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Shaving brush received in a concentration camp

United States Holocaust Memorial Museum

United States Holocaust Memorial Museum

Shaving brush given to Elias Cala for safekeeping by a fellow inmate in 1944 at Auschwitz III-Monowitz concentration camp. The other inmate was a barber who gave the brush to Elias when he became ill. He was sent to the infirmary, but never returned. Elias had been deported to Monowitz from the Jewish ghetto in Mlawa, Poland, in November, 1942, with his wife and one-year-old daughter. His wife and daughter were selected for death upon arrival at Auschwitz. Elias was assigned to work as slave labor in the I.G Farben company’s Buna plant associated with the Monowitz camp. In January 1945, Elias and others from Monowitz were taken on a series of transports and death marches. He escaped from a death march in April, 1945, near the town of Arnstorf, Germany. Local residents hid him until the area was liberated by the United States Army on May 1. He lived in the town as a displaced person for four years, before emigrating to the United States in 1949.

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Details

  • Title: Shaving brush received in a concentration camp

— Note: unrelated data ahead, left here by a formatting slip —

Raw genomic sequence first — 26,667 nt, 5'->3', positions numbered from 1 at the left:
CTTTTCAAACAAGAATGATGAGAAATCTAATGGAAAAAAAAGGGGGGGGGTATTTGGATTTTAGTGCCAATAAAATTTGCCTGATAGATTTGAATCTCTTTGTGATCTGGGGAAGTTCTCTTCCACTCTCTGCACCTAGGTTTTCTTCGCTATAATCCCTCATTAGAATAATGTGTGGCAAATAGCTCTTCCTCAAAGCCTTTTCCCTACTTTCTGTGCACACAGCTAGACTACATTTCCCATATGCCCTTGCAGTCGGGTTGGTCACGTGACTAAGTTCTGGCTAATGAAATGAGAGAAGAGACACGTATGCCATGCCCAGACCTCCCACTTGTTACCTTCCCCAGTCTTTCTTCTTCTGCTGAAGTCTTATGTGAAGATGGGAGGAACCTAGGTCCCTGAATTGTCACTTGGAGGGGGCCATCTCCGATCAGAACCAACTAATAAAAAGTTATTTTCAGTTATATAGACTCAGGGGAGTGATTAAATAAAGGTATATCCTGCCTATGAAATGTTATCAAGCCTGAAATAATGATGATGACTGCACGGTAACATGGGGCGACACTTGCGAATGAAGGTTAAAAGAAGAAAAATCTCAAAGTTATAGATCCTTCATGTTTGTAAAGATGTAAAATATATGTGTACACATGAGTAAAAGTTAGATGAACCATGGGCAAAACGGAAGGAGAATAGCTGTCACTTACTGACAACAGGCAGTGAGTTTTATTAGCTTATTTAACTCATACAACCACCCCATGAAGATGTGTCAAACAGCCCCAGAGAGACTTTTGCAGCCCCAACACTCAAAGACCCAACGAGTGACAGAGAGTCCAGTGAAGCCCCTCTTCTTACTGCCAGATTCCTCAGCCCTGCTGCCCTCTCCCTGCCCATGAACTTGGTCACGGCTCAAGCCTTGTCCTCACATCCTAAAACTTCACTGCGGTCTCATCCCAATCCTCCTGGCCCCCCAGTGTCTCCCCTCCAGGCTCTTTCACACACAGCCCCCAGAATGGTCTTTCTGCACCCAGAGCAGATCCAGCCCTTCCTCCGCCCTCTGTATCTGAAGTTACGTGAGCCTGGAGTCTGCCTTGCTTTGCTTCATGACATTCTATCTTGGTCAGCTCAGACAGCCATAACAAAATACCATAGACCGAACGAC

• Provenance: The shaving brush was donated to the United States Holocaust Memorial Museum in 2005 by Elias Cala.
  • Subject Keywords: Concentration camp inmates--Germany. Concentration camp inmates--Poland. Death marches--Germany. Jewish refugees--Germany.
  • Type: Personal Equipment and Supplies
  • Rights: Permanent Collection
  • External Link: See the full record at the United States Holocaust Memorial Museum
  • Medium: Hand-held brush with cream-colored boar bristles and a wood handle covered with plastic. Handle tapers in the middle. Top is flat and cream-colored, with a black line, then a red-brown color marbled to look like wood. At the rim where bristles emerge is a silver-colored metal ring.
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